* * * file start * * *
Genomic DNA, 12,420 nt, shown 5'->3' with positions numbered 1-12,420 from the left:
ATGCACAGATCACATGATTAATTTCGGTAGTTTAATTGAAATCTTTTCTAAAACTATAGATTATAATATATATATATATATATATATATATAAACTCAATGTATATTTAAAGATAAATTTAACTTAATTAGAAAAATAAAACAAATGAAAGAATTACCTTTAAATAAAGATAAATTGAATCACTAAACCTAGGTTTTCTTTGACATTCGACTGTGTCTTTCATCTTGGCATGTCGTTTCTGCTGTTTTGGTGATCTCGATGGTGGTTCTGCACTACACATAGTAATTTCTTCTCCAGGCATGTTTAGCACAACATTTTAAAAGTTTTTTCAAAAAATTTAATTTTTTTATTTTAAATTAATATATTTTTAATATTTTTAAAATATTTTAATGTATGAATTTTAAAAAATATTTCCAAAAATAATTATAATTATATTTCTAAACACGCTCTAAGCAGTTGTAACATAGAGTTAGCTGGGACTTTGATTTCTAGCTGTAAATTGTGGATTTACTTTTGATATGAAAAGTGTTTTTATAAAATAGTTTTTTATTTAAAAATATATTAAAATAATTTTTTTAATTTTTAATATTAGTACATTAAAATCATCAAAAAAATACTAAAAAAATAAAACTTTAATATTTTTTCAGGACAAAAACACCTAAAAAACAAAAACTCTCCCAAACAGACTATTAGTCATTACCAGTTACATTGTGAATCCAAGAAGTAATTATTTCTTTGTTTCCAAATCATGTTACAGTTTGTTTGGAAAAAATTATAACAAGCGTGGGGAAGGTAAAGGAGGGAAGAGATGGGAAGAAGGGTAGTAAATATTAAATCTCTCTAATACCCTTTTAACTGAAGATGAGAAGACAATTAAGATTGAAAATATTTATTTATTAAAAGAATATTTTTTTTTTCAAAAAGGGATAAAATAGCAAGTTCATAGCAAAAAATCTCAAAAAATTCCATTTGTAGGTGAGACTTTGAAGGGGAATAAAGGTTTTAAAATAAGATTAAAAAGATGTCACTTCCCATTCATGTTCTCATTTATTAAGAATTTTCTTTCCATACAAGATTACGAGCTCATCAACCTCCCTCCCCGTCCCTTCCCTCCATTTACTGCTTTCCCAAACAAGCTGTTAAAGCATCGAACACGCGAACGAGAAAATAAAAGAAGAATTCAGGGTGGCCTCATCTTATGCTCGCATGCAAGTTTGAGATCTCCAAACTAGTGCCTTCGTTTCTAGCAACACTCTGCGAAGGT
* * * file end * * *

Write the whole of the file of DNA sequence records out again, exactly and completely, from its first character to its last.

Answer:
Genomic DNA, 12,420 nt, shown 5'->3' with positions numbered 1-12,420 from the left:
ATGCACAGATCACATGATTAATTTCGGTAGTTTAATTGAAATCTTTTCTAAAACTATAGATTATAATATATATATATATATATATATATATAAACTCAATGTATATTTAAAGATAAATTTAACTTAATTAGAAAAATAAAACAAATGAAAGAATTACCTTTAAATAAAGATAAATTGAATCACTAAACCTAGGTTTTCTTTGACATTCGACTGTGTCTTTCATCTTGGCATGTCGTTTCTGCTGTTTTGGTGATCTCGATGGTGGTTCTGCACTACACATAGTAATTTCTTCTCCAGGCATGTTTAGCACAACATTTTAAAAGTTTTTTCAAAAAATTTAATTTTTTTATTTTAAATTAATATATTTTTAATATTTTTAAAATATTTTAATGTATGAATTTTAAAAAATATTTCCAAAAATAATTATAATTATATTTCTAAACACGCTCTAAGCAGTTGTAACATAGAGTTAGCTGGGACTTTGATTTCTAGCTGTAAATTGTGGATTTACTTTTGATATGAAAAGTGTTTTTATAAAATAGTTTTTTATTTAAAAATATATTAAAATAATTTTTTTAATTTTTAATATTAGTACATTAAAATCATCAAAAAAATACTAAAAAAATAAAACTTTAATATTTTTTCAGGACAAAAACACCTAAAAAACAAAAACTCTCCCAAACAGACTATTAGTCATTACCAGTTACATTGTGAATCCAAGAAGTAATTATTTCTTTGTTTCCAAATCATGTTACAGTTTGTTTGGAAAAAATTATAACAAGCGTGGGGAAGGTAAAGGAGGGAAGAGATGGGAAGAAGGGTAGTAAATATTAAATCTCTCTAATACCCTTTTAACTGAAGATGAGAAGACAATTAAGATTGAAAATATTTATTTATTAAAAGAATATTTTTTTTTTCAAAAAGGGATAAAATAGCAAGTTCATAGCAAAAAATCTCAAAAAATTCCATTTGTAGGTGAGACTTTGAAGGGGAATAAAGGTTTTAAAATAAGATTAAAAAGATGTCACTTCCCATTCATGTTCTCATTTATTAAGAATTTTCTTTCCATACAAGATTACGAGCTCATCAACCTCCCTCCCCGTCCCTTCCCTCCATTTACTGCTTTCCCAAACAAGCTGTTAAAGCATCGAACACGCGAACGAGAAAATAAAAGAAGAATTCAGGGTGGCCTCATCTTATGCTCGCATGCAAGTTTGAGATCTCCAAACTAGTGCCTTCGTTTCTAGCAACACTCTGCGAAGGT